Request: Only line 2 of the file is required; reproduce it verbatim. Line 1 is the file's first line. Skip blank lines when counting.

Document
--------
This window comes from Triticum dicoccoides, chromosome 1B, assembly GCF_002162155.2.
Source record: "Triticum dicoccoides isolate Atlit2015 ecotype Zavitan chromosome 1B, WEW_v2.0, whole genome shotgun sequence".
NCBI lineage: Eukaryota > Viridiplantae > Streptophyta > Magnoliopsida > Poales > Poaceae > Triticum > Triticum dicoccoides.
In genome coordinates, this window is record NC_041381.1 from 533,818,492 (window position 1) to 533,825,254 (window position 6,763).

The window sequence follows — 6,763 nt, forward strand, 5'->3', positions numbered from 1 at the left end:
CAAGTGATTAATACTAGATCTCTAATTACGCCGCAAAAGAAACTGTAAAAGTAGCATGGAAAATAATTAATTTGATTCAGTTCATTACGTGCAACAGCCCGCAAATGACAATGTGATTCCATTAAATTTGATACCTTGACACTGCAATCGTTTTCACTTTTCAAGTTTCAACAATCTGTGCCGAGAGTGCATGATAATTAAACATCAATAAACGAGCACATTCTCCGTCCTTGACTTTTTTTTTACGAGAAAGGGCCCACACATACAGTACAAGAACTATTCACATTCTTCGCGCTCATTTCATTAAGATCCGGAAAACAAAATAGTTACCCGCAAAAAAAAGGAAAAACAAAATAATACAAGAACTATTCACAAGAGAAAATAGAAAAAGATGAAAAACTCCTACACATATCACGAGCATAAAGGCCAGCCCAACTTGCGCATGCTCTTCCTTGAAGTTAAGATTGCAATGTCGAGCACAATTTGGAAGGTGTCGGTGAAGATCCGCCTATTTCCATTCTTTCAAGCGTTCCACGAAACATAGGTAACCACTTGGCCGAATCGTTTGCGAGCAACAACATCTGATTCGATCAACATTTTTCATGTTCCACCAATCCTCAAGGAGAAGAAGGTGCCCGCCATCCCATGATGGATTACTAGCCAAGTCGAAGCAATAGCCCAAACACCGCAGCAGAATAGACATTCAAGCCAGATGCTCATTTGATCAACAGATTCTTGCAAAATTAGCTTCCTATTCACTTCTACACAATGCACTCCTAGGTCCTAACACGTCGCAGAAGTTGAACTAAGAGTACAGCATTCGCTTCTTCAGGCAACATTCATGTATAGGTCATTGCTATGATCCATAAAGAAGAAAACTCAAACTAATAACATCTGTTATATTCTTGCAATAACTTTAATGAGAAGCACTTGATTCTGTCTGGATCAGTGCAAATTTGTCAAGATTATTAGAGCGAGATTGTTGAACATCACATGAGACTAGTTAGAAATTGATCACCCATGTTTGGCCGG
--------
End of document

Source record: "Triticum dicoccoides isolate Atlit2015 ecotype Zavitan chromosome 1B, WEW_v2.0, whole genome shotgun sequence".